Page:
Addressing all of the contributing factors reduces the risk of the reoccurrence of this injury. This doesn’t only mean building strength and improving flexibility but might also mean educating about training to avoid future training errors. And educating about biomechanics so the individual understands what postures and positions could aggravate the bursa and risk future bursitis.
Additional treatments, such as taping, can sometimes help with pain relief. KT tape is an elasticated tape that can be applied directly to the skin around the painful area. It can work in many different ways depending on where and how it is applied. A major way that it reduces pain is by increasing your awareness of the area, and tightening if you move into a position that might aggravate the bursa. Some brands suggest it can lift the upper layers of tissue to improve blood circulation, which may provide some pain relief also, though there is mixed evidence to support this.
For trochanteric bursitis KT tape can be applied to the glute as shown in this video:
As bursitis is an inflammatory condition, taking non-steroidal anti-inflammatory medication can be effective for reducing pain as well as swelling and inflammation. Other medications can be taken to target the pain, specifically if it is severe.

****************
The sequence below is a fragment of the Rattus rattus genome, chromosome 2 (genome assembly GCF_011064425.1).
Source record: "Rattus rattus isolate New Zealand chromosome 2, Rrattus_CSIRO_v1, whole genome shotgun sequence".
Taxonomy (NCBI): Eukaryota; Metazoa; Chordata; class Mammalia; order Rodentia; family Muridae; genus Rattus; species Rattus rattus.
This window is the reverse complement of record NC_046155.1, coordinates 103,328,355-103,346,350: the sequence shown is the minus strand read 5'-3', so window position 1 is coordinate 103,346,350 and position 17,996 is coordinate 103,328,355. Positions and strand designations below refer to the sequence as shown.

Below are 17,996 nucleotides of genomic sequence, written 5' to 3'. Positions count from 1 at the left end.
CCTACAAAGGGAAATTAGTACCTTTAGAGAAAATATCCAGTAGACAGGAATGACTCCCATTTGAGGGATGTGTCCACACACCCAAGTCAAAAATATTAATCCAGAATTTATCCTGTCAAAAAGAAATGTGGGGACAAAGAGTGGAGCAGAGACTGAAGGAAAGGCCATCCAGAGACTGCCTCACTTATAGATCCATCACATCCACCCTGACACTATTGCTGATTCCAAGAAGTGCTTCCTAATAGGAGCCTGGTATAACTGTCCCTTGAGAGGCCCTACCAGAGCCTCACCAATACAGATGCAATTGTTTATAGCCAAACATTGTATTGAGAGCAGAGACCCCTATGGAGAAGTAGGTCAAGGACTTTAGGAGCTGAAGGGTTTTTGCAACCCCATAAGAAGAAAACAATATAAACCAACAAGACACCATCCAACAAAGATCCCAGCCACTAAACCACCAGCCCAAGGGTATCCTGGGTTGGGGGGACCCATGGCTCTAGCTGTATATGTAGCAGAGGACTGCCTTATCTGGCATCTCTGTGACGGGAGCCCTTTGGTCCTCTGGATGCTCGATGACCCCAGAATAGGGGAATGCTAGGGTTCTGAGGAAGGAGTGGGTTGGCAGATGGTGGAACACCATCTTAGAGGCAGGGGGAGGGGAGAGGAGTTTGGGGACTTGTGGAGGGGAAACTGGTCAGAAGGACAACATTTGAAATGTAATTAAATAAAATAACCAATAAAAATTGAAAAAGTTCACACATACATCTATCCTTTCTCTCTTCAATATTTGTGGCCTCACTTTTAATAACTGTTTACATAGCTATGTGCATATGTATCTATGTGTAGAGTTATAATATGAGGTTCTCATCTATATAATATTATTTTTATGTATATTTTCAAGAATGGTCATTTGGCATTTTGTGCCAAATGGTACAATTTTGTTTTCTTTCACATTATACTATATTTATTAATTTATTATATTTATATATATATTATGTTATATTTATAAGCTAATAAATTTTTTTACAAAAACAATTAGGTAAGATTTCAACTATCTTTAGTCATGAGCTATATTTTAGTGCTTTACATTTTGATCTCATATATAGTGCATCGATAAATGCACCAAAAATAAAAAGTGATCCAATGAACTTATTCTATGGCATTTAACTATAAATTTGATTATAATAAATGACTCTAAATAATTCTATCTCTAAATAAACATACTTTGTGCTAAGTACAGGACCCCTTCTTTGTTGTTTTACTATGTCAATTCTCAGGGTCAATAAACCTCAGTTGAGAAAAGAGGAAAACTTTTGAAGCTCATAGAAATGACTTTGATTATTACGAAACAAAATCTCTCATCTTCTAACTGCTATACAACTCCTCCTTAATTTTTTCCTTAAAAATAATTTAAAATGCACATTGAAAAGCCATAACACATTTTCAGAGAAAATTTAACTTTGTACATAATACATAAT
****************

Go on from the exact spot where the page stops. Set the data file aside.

The best home remedies for hip bursitis are using ice or heat for pain relief and avoiding painful activities. Both heat and ice can provide pain relief, and neither will affect long-term recovery, so you can use whichever gives you the best relief. There is usually an accurate relationship between pain and aggravation of the bursa, so pain should be avoided and not ignored.
Home exercises such as stretches and strengthening the muscles around the hip can be very effective, even more so if guided by a physical therapist. If they have prescribed them specifically for you after a thorough assessment. Additionally, tape can be used at home once you have been shown how to apply it.
Recovery from hip bursitis will vary between individuals. Hip bursitis can resolve over 4-6 weeks. This is for cases that have developed suddenly from trauma, such as a fall onto the hip, in an otherwise healthy and strong individual, and they follow the appropriate rest and exercises for recovery. Or cases that have sought advice and treatment very early after the onset of symptoms.
However, it is more commonly a chronic condition that has gradually developed over a prolonged period of time, even if the pain has started suddenly. It may be that the bursa has been stressed for a long time, and the muscles may be weak. In these cases, it may take 3-4 months to recover fully. And if symptoms have been ignored for a long time, or appropriate treatment and rest have not been followed, it can take longer.
This is not medical advice. We recommend a consultation with a medical professional such as James McCormack. He offers Online Physiotherapy Appointments.